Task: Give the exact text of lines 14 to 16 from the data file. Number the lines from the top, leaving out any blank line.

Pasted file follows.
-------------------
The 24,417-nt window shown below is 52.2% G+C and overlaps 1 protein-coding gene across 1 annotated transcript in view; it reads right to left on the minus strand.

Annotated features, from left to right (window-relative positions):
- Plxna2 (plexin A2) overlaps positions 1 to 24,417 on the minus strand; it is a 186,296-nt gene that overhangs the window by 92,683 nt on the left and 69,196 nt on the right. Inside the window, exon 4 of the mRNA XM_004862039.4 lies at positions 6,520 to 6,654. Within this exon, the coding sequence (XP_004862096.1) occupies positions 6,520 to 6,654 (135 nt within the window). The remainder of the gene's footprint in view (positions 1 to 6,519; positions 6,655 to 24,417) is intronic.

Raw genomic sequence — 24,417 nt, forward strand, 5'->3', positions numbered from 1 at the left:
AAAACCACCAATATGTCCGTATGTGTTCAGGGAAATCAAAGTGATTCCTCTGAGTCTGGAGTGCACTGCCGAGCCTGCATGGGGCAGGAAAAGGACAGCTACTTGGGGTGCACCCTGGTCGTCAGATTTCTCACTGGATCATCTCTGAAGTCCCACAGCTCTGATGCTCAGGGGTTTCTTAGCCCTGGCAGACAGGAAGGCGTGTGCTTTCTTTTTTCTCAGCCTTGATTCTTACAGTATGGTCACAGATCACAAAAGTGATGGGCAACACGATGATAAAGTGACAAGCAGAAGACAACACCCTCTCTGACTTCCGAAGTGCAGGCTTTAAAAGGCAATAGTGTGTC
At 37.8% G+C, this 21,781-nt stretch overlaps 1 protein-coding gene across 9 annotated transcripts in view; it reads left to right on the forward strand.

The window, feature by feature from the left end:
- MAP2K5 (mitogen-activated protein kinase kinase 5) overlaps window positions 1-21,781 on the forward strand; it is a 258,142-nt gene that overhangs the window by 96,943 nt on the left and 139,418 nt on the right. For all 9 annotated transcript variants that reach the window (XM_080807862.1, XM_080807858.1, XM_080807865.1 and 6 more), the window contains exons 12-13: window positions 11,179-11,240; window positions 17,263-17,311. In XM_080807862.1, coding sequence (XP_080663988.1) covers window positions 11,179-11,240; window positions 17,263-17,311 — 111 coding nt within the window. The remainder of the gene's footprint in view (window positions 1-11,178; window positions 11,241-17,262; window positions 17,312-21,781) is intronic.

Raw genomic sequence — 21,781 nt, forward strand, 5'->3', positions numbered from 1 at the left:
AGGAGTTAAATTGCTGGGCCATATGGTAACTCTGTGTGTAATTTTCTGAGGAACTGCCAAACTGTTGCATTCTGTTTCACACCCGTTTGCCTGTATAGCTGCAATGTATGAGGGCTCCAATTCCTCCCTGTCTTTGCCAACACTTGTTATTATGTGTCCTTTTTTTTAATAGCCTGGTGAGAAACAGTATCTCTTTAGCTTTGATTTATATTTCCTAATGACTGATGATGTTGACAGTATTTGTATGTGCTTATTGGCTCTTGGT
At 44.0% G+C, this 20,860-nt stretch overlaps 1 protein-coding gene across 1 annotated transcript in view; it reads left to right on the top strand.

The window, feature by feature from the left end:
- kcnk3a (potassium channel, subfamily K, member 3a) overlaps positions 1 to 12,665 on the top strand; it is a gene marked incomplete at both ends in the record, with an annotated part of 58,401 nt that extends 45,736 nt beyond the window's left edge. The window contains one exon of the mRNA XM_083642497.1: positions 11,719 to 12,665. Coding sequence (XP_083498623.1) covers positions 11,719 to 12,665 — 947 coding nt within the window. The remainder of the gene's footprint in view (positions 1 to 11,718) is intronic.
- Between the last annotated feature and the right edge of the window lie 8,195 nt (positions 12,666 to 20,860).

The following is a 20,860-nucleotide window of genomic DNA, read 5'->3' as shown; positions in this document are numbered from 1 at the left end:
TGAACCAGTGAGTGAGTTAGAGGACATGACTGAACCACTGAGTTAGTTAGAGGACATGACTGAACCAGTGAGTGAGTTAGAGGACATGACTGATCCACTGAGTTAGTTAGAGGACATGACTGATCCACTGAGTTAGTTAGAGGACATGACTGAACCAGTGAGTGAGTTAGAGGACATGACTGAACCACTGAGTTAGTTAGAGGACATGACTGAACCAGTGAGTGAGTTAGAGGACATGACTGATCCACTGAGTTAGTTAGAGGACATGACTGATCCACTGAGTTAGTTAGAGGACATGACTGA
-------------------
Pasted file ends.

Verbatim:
- Between the last annotated feature and the right edge of the window lie 8,195 nt (positions 12,666 to 20,860).

The following is a 20,860-nucleotide window of genomic DNA, read 5'->3' as shown; positions in this document are numbered from 1 at the left end:
TGAACCAGTGAGTGAGTTAGAGGACATGACTGAACCACTGAGTTAGTTAGAGGACATGACTGAACCAGTGAGTGAGTTAGAGGACATGACTGATCCACTGAGTTAGTTAGAGGACATGACTGATCCACTGAGTTAGTTAGAGGACATGACTGAACCAGTGAGTGAGTTAGAGGACATGACTGAACCACTGAGTTAGTTAGAGGACATGACTGAACCAGTGAGTGAGTTAGAGGACATGACTGATCCACTGAGTTAGTTAGAGGACATGACTGATCCACTGAGTTAGTTAGAGGACATGACTGA